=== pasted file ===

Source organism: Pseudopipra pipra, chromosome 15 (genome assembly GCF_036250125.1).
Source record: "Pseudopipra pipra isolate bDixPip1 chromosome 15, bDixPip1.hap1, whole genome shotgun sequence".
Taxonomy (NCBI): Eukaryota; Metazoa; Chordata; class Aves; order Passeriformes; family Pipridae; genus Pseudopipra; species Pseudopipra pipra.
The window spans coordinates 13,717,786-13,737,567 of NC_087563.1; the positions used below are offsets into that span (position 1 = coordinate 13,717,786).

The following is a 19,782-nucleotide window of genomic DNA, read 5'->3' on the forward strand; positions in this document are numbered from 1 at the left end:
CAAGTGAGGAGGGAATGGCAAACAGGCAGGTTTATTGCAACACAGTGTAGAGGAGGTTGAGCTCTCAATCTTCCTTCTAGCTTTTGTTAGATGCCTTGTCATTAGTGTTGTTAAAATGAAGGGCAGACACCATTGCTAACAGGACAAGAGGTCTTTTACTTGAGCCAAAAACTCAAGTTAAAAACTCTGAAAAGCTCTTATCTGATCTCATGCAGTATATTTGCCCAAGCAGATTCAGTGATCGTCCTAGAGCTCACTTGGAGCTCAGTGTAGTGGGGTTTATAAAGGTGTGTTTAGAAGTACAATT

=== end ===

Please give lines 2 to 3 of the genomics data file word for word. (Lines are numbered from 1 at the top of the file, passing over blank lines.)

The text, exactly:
Source record: "Pseudopipra pipra isolate bDixPip1 chromosome 15, bDixPip1.hap1, whole genome shotgun sequence".
Taxonomy (NCBI): Eukaryota; Metazoa; Chordata; class Aves; order Passeriformes; family Pipridae; genus Pseudopipra; species Pseudopipra pipra.